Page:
Resilient leadership: Train yourself and your team in the seven resilience competencies and get ready for the marathon. Build up social and structural resources (e.g positive friends, a culture of feedback, surroundings where people can do what they do best, healthy finances).

Communicative leadership: Communicate seven times more than usual. Communication needs to be daily and weekly. Be honest, informative, personal (share your personal fear and challenges) and be helpful.

Restoring phase

In this phase, you need to build resilience in the depth and width of your organisation. In the coping phase, you were building resilience on a personal level, now you are building it in the organisation – in the systems, communication and finances.

There is now a need to refocus the mission so that everyone in your team can align their efforts for the common good. When you’re in the phase of restoring your organisation to its previous state, you need to think about getting off the lifeboat (of the coping phase) and start building a bigger boat.

In this phase there are also three important leadership styles:

Architectonic leadership: Build resilience in all systems of your organisation and build your foundation well. Design effective structures, systems and meetings. Grow in productivity again.

Mission-driven leadership: Refocus your mission to be relevant in this new world. Redefine your DNA, morals and value code because mission-driven leadership also needs a healthy base of culture. Inspire all stakeholders – internal and external – and invite them to become a part of the mission.

Customer-oriented leadership: Mediocrity in customer service is no longer accepted. Even as an NGO, people rate you on the level of your customer service. Redesign the customer journey. As a leader, be the example of customer service inspiration.

Empowering leadership: Train your next-level leadership to grow into their full potential. Meet with each one of them, one-on-one, weekly. Give trust in a generous way. Search, select, integrate and develop the right people that will embody your renewed mission and culture.

Transformational phase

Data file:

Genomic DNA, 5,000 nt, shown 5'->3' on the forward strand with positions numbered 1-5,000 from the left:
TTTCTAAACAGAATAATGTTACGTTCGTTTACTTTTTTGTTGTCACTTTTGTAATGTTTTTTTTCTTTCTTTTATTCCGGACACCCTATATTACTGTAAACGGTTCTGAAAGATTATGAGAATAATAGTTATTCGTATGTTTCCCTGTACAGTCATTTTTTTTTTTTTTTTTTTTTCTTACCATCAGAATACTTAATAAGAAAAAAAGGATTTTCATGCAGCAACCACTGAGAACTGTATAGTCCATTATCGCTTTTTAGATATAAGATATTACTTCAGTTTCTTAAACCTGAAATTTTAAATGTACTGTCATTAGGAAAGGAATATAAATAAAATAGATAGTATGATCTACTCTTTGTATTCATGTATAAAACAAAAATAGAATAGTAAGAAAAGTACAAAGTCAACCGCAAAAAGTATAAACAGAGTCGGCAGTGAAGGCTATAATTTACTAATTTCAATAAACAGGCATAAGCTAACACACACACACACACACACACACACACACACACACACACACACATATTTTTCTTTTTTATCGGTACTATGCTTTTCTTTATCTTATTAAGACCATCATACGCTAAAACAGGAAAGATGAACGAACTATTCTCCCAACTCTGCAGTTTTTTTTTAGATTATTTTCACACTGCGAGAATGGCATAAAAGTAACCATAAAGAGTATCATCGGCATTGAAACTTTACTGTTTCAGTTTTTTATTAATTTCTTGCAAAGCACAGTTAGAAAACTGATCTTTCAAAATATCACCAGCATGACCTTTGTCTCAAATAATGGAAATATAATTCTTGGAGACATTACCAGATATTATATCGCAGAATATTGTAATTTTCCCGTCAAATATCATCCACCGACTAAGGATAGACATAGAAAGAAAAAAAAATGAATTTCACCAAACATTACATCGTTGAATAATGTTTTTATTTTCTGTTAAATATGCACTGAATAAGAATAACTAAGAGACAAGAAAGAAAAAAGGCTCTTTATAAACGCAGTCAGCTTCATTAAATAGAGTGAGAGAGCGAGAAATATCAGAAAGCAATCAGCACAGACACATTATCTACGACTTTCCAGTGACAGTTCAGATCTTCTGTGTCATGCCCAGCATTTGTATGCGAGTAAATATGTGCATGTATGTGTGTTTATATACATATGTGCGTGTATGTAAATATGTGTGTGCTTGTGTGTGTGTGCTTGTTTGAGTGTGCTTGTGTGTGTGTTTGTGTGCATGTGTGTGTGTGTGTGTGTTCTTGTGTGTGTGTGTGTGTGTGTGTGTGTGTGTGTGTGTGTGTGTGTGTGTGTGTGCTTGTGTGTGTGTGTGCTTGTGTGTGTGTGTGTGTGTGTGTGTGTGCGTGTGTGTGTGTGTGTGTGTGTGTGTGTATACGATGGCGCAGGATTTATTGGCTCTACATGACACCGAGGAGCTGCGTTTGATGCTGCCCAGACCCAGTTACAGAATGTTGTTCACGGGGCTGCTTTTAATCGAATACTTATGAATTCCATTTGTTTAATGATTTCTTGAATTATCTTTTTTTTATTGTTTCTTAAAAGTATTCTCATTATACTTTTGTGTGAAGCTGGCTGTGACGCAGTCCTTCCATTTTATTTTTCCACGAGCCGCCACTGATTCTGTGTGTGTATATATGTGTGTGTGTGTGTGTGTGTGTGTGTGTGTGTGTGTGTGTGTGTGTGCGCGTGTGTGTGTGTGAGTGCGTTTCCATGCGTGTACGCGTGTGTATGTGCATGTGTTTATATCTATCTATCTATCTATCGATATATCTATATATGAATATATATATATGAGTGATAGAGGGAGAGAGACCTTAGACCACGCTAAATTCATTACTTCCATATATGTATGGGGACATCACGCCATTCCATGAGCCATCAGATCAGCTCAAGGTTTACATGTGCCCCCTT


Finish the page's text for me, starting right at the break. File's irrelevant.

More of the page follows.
In this phase, you need to build an expedition ship – a  really strong boat that will enable you to discover new worlds. Transform your culture into the one you need for the new world you want to discover. In this phase, you will need energy to finish the marathon!

The three leadership styles in the transformational phase are:

Dreaming leadership: Take an eagle eye’s view of your organisation’s whole journey. Dare to dream! Discover the challenges and questions of tomorrow.

Design-thinking leadership: Team up with strategic thinkers and work through all the phases of design thinking (inspiration, ideation, implementation).

Cultural leadership: Shape your culture, set it deep in people’s minds, and secure the implementation on all levels. Transform your organisation into a healthy future-proof identity.

The challenge to leaders is to be one or two phases ahead of where our team and organisation are. Ask yourself, where are you and your team in the four phases? What is your next step to grow?

Paul Donders is chairman of the board of X-pand International, CEO of X-pand Nederland, and managing partner of X-pand South Africa. His passion is to help professionals and leaders discover their unique talents to grow into their full potential in a healthy way. He inspires other leaders to break through barriers by navigating complexities with greater confidence.

All rights reserved. Copyright 2018 Mergon Group.

Emotional resilience in tough times

Watch the full webinar here.

The cumulative strains and stresses of the past few months have resulted in a large number of emotionally fatigued leaders, which is not something we can afford to ignore.